How will new 888 phone service for women's safety work after it is backed by Priti Patel?
Will a new emergency phone number make any difference? Lucy Watson reports
Plans for a new 888 phone service aimed at protecting women who feel vulnerable walking home has been supported by Home Secretary Priti Patel.
The proposal for the emergency number by BT chief executive Philip Jansen comes amid an outcry over women's safety after the murder of Sarah Everard and the death of Sabina Nessa.
Ms Patel told the Daily Mail: “This new phone line is exactly the kind of innovative scheme which would be good to get going as soon as we can. I’m now looking at it with my team and liaising with BT.”
A spokeswoman for the Home Office said the department had received a letter from Mr Jansen and "will respond in due course".
She continued: “As set out in our strategy earlier this year, we need a whole of society approach to tackling Violence against Women and Girls and welcome joint working between the private sector and government.”
How will it work?
Users would be able to download an app on their mobile phone and then enter their home address and other regular destinations.
Before walking, the user would start the app, or call or text 888, which would give the expected journey time and their journeys can be tracked via GPS.
A message would be sent to the user at the time they were predicted to arrive home and a failure to respond would lead to calls to emergency contacts and then the police.
Where did the idea come from?
BT chief executive Mr Jansen wrote in the Mail that the deaths of Ms Everard and Sabina Nessa filled him “with outrage and disgust”, making him realise that throughout the UK “the simple act of walking alone is making people feel anxious and at risk”.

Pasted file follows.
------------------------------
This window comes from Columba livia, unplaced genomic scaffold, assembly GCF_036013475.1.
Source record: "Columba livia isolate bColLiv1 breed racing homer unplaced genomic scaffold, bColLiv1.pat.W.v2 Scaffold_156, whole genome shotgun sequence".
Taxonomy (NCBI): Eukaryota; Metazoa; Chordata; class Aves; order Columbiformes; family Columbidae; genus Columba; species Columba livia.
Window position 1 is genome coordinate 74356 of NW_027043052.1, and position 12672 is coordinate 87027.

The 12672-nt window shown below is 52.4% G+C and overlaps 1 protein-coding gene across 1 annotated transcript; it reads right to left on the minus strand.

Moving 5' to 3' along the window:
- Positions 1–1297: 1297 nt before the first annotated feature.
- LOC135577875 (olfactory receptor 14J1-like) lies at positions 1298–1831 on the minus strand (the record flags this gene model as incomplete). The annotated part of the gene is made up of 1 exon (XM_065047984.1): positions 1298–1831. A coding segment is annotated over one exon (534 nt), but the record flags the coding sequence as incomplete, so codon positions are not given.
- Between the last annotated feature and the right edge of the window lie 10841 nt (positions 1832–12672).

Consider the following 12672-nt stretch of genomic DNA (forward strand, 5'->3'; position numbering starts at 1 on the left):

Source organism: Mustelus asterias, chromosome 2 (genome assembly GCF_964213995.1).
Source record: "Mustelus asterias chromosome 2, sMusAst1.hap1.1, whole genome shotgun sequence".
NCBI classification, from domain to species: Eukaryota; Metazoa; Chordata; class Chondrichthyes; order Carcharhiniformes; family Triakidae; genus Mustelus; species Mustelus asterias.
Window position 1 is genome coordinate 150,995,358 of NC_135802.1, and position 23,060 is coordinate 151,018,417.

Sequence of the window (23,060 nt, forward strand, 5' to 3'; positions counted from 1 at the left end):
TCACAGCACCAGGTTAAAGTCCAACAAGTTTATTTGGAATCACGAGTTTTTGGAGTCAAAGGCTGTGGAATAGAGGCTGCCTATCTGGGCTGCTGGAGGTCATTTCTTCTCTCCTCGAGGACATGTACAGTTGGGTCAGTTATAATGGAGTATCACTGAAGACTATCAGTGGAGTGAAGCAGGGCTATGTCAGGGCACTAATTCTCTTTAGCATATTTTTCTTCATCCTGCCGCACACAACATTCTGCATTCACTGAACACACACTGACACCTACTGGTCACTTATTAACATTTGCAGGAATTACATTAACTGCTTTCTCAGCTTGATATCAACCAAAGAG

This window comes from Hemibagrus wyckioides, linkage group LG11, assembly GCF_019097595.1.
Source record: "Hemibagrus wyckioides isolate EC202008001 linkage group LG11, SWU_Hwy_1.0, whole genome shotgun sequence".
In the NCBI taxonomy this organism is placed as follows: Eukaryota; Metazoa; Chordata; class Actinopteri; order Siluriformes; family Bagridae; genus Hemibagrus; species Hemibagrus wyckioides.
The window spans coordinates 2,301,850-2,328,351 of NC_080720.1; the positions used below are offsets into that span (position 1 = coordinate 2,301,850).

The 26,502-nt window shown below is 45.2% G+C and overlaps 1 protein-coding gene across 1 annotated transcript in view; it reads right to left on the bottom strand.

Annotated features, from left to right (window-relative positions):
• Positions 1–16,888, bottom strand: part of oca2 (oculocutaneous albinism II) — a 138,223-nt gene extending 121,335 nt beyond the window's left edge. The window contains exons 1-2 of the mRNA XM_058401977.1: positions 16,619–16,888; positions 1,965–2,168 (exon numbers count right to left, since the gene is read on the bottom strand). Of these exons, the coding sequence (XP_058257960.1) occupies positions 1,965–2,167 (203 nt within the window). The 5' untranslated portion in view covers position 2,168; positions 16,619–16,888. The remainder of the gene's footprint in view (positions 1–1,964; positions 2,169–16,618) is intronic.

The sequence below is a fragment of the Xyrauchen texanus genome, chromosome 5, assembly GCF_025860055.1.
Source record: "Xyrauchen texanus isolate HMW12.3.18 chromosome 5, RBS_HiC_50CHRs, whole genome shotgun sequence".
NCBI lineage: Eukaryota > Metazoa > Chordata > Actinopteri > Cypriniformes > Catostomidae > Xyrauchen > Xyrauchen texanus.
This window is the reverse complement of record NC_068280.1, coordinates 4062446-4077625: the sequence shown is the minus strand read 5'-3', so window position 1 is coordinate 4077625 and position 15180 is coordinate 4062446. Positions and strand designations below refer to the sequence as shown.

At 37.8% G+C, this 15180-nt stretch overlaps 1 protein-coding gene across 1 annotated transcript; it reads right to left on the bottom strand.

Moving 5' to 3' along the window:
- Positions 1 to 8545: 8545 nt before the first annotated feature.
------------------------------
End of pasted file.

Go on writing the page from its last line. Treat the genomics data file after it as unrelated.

It led to him and his team to come up with the idea of a “walk me home” service.
BT has run the 999 emergency number for 84 years.
Former Metropolitan Police officer Wayne Couzens used his police issue handcuffs and warrant card falsely arrest Ms Everard, 33, as she was walking home during lockdown. He then raped and murdered her.
He was sentenced to life behind bars last Thursday.
Commissioner Dame Cressida Dick on Friday announced Baroness Casey of Blackstock will lead the review of culture and standards at the Metropolitan Police after Ms Everard's murder.
Is it just for women and girls?
No, Mr Jansen has said the service could be used by anyone who is afraid while out walking.
How much will it cost?
The project could reportedly cost as little as £50 million.
When might it start?
The new “walk me home” service could be in operation by Christmas, according to the Mail.
What are the challenges in implementing the idea?
Police Federation spokesman Phill Matthews told the Mail “anything that improves people’s safety we would not be opposed to per se” but said there could be issues if the system “generated a load more work for police”.
BT's Mr Jansen acknowledged there could concerns around privacy and misuse of the app, including wasting police time, which already happens with the 999 service when people abuse it.